That was a nice validation, but I wasn’t close to being ready to decide on Go. I spent a few weeks implementing throwaway prototypes for risky or uncertain parts of my planned system in Go, as well as writing portions of things that I knew would be humdrum turn-the-crank code. Along the way I learned a bit about designing to Go’s strengths, and started to become a little bit more productive (I am not as fast a learner as many of the people who say they’ve learned Go in a couple of weeks). I probed into things like how robust its support for MySQL client libraries is, and how easy it is to work with C or C++ libraries in case something doesn’t exist in Go but does in a C library.
I also dug a lot into the community: the mailing list, the blogs, the projects that companies build in Go. It turns out there’s a lot more adoption of Go than I thought at first. There are many major systems written with it, some of them at hot up-and-coming companies, some at older companies. It’s not just Google.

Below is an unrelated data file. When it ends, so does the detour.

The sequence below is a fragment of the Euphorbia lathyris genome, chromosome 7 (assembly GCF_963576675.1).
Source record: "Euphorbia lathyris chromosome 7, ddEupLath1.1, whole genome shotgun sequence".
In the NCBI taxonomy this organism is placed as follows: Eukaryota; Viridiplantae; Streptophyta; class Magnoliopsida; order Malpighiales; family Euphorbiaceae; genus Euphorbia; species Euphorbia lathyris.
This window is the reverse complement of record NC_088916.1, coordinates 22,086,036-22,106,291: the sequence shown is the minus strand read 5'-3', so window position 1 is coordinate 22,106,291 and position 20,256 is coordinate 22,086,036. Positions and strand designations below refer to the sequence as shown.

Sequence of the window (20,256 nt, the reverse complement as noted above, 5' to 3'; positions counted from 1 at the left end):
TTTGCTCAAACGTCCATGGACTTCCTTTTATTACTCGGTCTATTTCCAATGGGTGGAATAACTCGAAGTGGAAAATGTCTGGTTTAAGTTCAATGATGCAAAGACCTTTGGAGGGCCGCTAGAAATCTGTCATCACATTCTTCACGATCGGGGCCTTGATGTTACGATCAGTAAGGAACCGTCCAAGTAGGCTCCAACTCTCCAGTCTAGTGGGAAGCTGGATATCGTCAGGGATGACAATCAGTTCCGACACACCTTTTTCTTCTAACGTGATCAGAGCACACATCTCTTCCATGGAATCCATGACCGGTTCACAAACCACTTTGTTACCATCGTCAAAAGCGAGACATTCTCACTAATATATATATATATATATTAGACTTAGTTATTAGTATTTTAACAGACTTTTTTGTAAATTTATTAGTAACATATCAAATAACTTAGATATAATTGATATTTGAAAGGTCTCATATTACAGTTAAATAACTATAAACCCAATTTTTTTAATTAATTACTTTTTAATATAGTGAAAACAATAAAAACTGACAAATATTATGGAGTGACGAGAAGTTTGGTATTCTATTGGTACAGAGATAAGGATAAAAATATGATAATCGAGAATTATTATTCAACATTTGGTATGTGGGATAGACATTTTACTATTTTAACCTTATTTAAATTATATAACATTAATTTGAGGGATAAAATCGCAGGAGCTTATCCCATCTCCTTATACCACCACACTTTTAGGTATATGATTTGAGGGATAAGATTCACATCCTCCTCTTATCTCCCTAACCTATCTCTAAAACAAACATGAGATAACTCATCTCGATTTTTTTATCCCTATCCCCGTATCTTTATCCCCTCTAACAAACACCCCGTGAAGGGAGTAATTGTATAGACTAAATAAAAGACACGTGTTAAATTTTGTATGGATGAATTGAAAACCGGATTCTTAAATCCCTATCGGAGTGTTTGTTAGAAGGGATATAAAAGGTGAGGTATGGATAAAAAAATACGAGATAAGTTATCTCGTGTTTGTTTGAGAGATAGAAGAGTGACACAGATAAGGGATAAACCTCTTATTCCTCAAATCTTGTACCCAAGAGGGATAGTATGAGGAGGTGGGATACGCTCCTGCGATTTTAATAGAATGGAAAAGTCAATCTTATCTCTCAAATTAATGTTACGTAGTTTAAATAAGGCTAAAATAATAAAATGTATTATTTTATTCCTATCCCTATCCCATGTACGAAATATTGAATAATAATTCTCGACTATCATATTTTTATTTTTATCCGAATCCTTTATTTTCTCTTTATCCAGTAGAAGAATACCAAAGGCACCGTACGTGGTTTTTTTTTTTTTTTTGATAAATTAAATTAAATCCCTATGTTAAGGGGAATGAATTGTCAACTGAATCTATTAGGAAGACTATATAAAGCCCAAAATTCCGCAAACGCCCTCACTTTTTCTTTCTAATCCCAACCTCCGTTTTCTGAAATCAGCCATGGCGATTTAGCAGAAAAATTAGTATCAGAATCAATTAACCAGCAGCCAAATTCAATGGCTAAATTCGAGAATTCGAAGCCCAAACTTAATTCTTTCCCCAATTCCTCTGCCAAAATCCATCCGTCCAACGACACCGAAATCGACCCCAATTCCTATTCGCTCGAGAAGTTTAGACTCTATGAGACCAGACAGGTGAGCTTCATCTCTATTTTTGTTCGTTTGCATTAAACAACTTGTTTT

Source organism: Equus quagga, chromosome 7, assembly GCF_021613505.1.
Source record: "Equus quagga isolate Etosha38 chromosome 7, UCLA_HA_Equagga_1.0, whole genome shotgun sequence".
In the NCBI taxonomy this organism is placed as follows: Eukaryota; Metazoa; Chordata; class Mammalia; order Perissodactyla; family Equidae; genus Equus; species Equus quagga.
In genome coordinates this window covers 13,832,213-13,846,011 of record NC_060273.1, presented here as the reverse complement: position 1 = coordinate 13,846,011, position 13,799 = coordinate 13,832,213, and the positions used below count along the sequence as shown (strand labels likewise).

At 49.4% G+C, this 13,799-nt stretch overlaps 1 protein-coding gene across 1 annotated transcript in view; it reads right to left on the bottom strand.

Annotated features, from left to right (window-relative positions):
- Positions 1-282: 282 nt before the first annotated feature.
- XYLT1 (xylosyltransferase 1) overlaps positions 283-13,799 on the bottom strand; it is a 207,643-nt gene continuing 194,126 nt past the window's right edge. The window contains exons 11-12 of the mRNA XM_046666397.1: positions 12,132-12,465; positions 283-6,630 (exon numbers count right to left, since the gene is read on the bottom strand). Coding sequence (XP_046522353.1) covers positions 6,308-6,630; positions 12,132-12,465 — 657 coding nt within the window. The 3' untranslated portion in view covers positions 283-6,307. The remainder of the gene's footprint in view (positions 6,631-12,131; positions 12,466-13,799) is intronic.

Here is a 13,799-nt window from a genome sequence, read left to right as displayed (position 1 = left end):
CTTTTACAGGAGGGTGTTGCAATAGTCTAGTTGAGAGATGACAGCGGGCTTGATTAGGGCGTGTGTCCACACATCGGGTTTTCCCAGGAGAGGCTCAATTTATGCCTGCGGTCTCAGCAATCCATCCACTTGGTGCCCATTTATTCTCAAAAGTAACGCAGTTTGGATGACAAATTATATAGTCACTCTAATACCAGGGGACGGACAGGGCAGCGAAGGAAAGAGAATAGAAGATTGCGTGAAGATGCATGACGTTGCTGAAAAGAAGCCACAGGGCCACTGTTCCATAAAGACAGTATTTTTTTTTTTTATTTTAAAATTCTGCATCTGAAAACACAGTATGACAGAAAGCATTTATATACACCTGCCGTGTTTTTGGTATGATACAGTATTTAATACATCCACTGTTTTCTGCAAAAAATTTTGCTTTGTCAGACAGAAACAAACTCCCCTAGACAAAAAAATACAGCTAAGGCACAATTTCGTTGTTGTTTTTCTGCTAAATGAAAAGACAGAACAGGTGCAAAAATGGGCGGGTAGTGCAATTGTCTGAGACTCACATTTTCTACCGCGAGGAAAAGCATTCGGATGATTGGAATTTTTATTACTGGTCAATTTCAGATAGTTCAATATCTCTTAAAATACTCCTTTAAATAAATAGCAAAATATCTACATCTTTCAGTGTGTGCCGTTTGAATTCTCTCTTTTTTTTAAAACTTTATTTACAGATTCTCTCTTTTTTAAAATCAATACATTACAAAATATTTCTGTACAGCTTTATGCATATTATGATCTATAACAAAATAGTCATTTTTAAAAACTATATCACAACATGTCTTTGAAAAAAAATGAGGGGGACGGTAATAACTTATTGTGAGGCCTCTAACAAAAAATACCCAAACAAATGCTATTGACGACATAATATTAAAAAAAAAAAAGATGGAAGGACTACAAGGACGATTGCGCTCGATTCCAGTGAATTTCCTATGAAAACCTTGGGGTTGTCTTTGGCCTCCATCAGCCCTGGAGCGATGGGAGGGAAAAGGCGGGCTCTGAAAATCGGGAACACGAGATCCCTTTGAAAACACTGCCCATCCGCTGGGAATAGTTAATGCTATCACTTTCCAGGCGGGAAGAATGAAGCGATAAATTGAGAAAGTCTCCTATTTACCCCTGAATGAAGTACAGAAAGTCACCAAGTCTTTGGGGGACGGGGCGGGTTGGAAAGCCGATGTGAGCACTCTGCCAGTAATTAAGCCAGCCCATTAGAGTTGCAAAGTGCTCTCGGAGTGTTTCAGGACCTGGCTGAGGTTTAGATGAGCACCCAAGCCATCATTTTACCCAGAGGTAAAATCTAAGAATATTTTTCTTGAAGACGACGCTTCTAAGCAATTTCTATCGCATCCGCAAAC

In the end, I still really appreciate the advice from my friend. It was good advice and pointed out a number of things I needed to think about more or investigate further. But you have to make your own decisions, not just follow advice. And that’s the difference between asking a friend for an opinion, and asking a friend to decide for you.
With the Big Data craze that’s sweeping the world of technology right now, I often ask myself whether we’re deficit-spending, so to speak, with our data consumption habits. I’ve seen repeated examples of being unwilling to get rid of data, even though it’s unused and nobody can think of a future use for it. At the same time, much Big Data processing I’ve seen is brute-force and costly: hitting a not-very-valuable nut with a giant, expensive sledgehammer. I think the combination of these two problems represents a giant opportunity, and I’m going to call the solution Smart Data for lack of a better word.
What’s the problem, in 25 words or less? I think it’s that we’re collecting a lot of data simply because we can. Not because we know of any good use for it, but just because it’s there.